IMPROVING FERTILITY OF ACID SULFATE SOIL USING VARIOUS LIME SOURCES FOR RICE GROWN IN MALAYSIA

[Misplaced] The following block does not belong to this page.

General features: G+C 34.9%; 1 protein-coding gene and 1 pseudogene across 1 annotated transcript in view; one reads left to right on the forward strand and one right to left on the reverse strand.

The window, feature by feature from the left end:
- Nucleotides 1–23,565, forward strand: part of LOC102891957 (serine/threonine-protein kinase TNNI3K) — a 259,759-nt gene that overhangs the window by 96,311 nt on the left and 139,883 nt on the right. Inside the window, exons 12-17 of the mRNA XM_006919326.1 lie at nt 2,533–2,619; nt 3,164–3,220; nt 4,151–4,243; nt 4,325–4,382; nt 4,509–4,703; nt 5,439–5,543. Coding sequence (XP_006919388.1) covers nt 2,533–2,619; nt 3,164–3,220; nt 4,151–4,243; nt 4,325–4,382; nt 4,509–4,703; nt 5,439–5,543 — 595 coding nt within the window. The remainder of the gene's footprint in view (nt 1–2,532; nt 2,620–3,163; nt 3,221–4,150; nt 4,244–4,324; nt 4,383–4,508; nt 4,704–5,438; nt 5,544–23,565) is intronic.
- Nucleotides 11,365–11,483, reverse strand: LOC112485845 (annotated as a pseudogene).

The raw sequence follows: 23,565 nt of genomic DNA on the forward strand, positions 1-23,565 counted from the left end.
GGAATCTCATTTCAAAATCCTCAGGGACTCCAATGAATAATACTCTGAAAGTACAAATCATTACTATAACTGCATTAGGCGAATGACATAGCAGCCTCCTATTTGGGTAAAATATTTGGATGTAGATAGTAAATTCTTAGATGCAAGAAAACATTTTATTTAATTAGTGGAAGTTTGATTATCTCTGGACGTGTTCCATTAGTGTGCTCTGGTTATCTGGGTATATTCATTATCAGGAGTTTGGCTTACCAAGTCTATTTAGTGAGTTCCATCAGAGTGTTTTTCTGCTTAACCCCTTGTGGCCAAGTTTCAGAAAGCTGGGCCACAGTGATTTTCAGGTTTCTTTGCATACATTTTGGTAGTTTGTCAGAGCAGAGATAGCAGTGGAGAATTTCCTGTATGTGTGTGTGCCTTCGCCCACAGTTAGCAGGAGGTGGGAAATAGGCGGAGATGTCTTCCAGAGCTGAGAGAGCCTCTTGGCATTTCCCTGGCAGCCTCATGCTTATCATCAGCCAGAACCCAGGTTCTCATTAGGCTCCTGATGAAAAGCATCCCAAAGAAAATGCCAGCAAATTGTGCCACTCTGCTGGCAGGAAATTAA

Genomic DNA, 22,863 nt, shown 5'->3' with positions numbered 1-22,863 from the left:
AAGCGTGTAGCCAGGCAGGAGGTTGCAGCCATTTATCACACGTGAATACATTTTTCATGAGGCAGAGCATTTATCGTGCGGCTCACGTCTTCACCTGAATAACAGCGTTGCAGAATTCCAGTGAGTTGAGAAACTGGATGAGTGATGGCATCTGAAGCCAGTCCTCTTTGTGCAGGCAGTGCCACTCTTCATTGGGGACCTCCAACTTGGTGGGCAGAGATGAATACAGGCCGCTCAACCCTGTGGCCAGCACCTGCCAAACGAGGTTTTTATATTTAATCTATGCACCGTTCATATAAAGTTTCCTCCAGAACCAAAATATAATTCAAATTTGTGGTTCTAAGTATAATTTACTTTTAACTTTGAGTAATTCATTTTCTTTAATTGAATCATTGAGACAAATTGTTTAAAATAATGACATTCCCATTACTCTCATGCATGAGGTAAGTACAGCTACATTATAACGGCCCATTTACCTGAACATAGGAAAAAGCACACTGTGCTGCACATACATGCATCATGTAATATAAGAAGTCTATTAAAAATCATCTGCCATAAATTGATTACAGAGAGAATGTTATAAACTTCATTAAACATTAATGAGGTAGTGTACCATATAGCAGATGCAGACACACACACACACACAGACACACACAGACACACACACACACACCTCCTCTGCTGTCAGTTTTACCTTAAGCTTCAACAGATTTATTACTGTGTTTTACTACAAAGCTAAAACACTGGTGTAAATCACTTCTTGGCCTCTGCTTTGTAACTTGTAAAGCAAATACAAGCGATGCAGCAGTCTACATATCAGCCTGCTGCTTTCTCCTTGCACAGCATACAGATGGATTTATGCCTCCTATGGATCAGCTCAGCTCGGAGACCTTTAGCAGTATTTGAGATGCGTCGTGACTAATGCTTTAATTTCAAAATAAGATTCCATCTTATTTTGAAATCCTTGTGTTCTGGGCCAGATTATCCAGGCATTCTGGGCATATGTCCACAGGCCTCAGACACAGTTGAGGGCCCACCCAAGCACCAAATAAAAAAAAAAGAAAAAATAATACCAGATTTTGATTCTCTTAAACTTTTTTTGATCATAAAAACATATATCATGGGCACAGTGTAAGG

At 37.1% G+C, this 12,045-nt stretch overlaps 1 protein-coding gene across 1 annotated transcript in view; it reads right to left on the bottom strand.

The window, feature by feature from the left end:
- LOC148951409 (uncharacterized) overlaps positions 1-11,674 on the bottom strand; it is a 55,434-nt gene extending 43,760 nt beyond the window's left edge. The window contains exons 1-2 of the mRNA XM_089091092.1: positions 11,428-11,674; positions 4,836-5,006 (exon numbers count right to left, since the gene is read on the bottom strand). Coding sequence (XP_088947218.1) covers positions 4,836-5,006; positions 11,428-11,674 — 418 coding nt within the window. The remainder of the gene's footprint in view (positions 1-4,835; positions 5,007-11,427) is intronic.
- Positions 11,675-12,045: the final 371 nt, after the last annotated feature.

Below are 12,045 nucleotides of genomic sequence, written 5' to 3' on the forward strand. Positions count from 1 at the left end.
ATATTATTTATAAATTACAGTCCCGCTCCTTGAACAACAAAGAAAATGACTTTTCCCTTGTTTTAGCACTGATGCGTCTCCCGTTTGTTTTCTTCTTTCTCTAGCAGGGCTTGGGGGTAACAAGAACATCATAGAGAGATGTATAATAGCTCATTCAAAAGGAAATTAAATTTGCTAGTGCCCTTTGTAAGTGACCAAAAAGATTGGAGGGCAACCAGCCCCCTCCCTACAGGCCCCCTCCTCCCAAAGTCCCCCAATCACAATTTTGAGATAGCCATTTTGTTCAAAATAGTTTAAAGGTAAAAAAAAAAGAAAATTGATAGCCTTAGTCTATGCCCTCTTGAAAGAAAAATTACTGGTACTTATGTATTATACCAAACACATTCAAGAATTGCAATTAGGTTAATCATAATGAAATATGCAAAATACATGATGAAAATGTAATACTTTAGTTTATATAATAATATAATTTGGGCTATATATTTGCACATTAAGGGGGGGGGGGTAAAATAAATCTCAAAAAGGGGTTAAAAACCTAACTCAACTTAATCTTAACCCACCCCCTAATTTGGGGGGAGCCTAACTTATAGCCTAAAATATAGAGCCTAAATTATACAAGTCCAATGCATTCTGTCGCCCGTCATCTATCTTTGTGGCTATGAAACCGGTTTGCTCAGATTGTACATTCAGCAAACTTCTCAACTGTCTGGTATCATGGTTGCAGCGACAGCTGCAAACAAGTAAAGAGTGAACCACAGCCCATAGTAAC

The main problems of acid sulfate soils are high acidity and Al and/or Fe toxicity to the soil. This problem causes rice root inhibition, hence retard plant nutrient uptake for its growth. Improving these conditions is important; hence, liming seems to be a common practice to ameliorate this soil, especially for rice cultivation. A study was conducted to evaluate the effects of applying ground magnesium limestone (GML), hydrated lime and liquid lime on the growth of rice under glasshouse conditions. MR 219 rice variety was used in this experiment. It was found that the application of 4 t ha-1 of GML had produced the highest rice yield of 8.2 t ha-1 under glasshouse condition. The result showed that as panicle length increase, spikelet per panicle also increases. Relative rice yield is negatively correlated with the soil pH, and this indicates that as soil acidity increase (observed with pH between 2 to 3), the rice yield decreases and vice versa. At harvest, due to liming practices, the soil pH exceeded 6 for all the treatment. It was also observed that as soil exchangeable Ca increase, soil pH also increases. Among the treatment, soil treated with 2 t ha-1 of hydrated lime gave the highest exchangeable Ca in the soil of 11.86 cmolc kg-1 soil with Ca concentration of 0.12% in the root. It was observed that liming increases soil pH and exchangeable cations in the soil. Therefore, liming is essential to ameliorate the acid sulfate soils for rice cultivation.
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